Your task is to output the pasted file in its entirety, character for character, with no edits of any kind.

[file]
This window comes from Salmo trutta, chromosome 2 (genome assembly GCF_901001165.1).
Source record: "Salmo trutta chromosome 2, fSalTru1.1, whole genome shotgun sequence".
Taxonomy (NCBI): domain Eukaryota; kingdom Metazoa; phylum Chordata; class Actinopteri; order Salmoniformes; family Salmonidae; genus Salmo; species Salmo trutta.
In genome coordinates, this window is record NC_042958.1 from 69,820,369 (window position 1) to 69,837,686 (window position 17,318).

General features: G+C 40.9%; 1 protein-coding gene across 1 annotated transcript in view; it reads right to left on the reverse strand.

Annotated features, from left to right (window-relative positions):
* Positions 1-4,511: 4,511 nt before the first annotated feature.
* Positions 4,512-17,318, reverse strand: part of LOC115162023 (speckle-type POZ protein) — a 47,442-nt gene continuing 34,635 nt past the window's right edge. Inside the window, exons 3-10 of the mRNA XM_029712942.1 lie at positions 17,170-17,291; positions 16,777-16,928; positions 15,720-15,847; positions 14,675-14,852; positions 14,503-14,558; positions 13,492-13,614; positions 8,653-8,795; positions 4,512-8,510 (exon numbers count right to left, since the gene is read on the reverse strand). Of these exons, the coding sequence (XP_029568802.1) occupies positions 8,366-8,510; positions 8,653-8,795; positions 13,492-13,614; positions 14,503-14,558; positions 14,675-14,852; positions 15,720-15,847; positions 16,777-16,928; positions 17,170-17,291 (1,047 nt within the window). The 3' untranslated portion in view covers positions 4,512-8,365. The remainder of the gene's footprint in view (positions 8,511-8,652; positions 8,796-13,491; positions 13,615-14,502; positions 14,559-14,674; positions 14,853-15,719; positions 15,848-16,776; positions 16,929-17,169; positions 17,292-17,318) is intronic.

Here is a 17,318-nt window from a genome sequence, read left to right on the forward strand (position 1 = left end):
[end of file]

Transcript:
This window comes from Salmo trutta, chromosome 2 (genome assembly GCF_901001165.1).
Source record: "Salmo trutta chromosome 2, fSalTru1.1, whole genome shotgun sequence".
Taxonomy (NCBI): domain Eukaryota; kingdom Metazoa; phylum Chordata; class Actinopteri; order Salmoniformes; family Salmonidae; genus Salmo; species Salmo trutta.
In genome coordinates, this window is record NC_042958.1 from 69,820,369 (window position 1) to 69,837,686 (window position 17,318).

General features: G+C 40.9%; 1 protein-coding gene across 1 annotated transcript in view; it reads right to left on the reverse strand.

Annotated features, from left to right (window-relative positions):
* Positions 1-4,511: 4,511 nt before the first annotated feature.
* Positions 4,512-17,318, reverse strand: part of LOC115162023 (speckle-type POZ protein) — a 47,442-nt gene continuing 34,635 nt past the window's right edge. Inside the window, exons 3-10 of the mRNA XM_029712942.1 lie at positions 17,170-17,291; positions 16,777-16,928; positions 15,720-15,847; positions 14,675-14,852; positions 14,503-14,558; positions 13,492-13,614; positions 8,653-8,795; positions 4,512-8,510 (exon numbers count right to left, since the gene is read on the reverse strand). Of these exons, the coding sequence (XP_029568802.1) occupies positions 8,366-8,510; positions 8,653-8,795; positions 13,492-13,614; positions 14,503-14,558; positions 14,675-14,852; positions 15,720-15,847; positions 16,777-16,928; positions 17,170-17,291 (1,047 nt within the window). The 3' untranslated portion in view covers positions 4,512-8,365. The remainder of the gene's footprint in view (positions 8,511-8,652; positions 8,796-13,491; positions 13,615-14,502; positions 14,559-14,674; positions 14,853-15,719; positions 15,848-16,776; positions 16,929-17,169; positions 17,292-17,318) is intronic.

Here is a 17,318-nt window from a genome sequence, read left to right on the forward strand (position 1 = left end):